The fact of the matter is that there is very little loyalty in baseball anymore and most players don't care where they play, as long as it is a competitive team. Sure, if everything was even, players probably would prefer to play in a warmer climate like Florida, Arizona, or southern California, but if the Pittsburgh Pirates offered more money to a marquee free agent than any other team, screw the warmer weather!
They can afford paying the heating for their new condo or mansion. You'll hear free agents mention that they hope to re-sign with the team, love the city/fans, and on and on and on, but it's just good public relations.
If CC Sabathia came out and said, "Well, the Brewers were a good team this year, but Milwaukee is a dump of a city! I'm going home to southern Cali baby!" then that would be one less option for a potentially lucrative contract on his part. Scott Boras is just doing his job, which he does well, judging by the players that sign with him.
I don't consider Alex Rodriguez, Carlos Beltran, Adrian Beltre, J.D. Drew, Derek Lowe, Jason Varitek, Kevin Milwood, or several other Boras clients to lack intelligence by having him as their agent. I simply think of them as doing what is best for them and their families, which is what we all tend to do in our day to day lives.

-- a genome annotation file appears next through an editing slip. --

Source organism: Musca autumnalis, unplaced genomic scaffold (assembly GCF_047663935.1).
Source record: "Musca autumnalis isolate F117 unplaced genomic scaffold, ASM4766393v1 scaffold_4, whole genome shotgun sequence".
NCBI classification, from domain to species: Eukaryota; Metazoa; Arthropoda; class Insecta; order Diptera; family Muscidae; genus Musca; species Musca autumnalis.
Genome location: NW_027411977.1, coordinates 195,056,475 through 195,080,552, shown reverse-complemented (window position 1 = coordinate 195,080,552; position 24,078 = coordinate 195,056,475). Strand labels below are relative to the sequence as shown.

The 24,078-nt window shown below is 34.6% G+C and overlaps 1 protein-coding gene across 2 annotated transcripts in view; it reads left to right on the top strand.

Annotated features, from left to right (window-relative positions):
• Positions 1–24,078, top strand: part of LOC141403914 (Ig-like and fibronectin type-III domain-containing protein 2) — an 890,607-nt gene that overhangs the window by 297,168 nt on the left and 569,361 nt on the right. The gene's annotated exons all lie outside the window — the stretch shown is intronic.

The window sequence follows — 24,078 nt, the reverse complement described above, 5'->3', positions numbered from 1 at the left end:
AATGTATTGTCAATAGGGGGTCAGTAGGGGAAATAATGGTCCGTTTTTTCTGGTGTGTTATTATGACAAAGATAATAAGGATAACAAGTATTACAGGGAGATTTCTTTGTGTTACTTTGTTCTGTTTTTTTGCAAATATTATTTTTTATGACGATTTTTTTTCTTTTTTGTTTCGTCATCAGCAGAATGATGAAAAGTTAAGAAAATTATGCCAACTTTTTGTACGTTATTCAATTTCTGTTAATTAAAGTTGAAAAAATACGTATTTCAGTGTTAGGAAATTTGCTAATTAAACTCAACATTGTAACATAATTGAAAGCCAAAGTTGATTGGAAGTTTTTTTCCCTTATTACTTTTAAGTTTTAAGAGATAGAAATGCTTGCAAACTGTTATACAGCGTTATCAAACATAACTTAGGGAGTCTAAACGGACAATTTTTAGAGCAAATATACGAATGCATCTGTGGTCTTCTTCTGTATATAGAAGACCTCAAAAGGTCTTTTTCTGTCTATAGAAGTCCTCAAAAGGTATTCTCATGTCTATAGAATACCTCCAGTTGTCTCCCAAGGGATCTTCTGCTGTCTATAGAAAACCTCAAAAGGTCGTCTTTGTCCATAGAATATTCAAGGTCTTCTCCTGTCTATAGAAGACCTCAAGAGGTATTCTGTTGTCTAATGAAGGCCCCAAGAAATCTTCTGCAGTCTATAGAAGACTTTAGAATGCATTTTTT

Way too often, we blame players for "chasing the almighty dollar", but we don't stop and consider it from their point of view. It's hypocritical to demand "loyalty" from our favorite players when his own team doesn't give loyalty in return. The life of a baseball player isn't always full of luxury and dollar signs.
You can be traded at the drop of a hat by your team at anytime. If you're a journeyman or minor-leaguer, you don't really have a "home" since eight months out of the season, you are playing the game of baseball, and you still have no guarantee you're going to last that long on the team.